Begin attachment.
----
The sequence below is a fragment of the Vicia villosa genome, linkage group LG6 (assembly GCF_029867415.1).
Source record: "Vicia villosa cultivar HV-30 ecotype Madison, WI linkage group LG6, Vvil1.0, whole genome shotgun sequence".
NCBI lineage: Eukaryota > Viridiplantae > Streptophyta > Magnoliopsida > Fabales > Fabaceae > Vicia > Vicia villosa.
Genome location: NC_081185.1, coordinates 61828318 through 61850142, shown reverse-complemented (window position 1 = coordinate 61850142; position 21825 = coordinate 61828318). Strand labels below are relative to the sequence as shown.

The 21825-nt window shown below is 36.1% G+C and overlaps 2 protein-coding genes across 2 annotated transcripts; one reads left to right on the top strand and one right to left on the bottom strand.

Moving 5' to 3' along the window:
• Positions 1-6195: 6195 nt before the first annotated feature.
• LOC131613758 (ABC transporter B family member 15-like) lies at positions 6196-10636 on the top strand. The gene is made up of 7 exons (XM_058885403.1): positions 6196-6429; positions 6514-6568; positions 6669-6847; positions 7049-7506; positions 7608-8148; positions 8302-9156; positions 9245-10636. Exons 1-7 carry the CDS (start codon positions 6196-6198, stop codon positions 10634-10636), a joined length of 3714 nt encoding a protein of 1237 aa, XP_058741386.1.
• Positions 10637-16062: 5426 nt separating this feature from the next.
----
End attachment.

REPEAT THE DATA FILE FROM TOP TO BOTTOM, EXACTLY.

The sequence below is a fragment of the Vicia villosa genome, linkage group LG6 (assembly GCF_029867415.1).
Source record: "Vicia villosa cultivar HV-30 ecotype Madison, WI linkage group LG6, Vvil1.0, whole genome shotgun sequence".
NCBI lineage: Eukaryota > Viridiplantae > Streptophyta > Magnoliopsida > Fabales > Fabaceae > Vicia > Vicia villosa.
Genome location: NC_081185.1, coordinates 61828318 through 61850142, shown reverse-complemented (window position 1 = coordinate 61850142; position 21825 = coordinate 61828318). Strand labels below are relative to the sequence as shown.

The 21825-nt window shown below is 36.1% G+C and overlaps 2 protein-coding genes across 2 annotated transcripts; one reads left to right on the top strand and one right to left on the bottom strand.

Moving 5' to 3' along the window:
• Positions 1-6195: 6195 nt before the first annotated feature.
• LOC131613758 (ABC transporter B family member 15-like) lies at positions 6196-10636 on the top strand. The gene is made up of 7 exons (XM_058885403.1): positions 6196-6429; positions 6514-6568; positions 6669-6847; positions 7049-7506; positions 7608-8148; positions 8302-9156; positions 9245-10636. Exons 1-7 carry the CDS (start codon positions 6196-6198, stop codon positions 10634-10636), a joined length of 3714 nt encoding a protein of 1237 aa, XP_058741386.1.
• Positions 10637-16062: 5426 nt separating this feature from the next.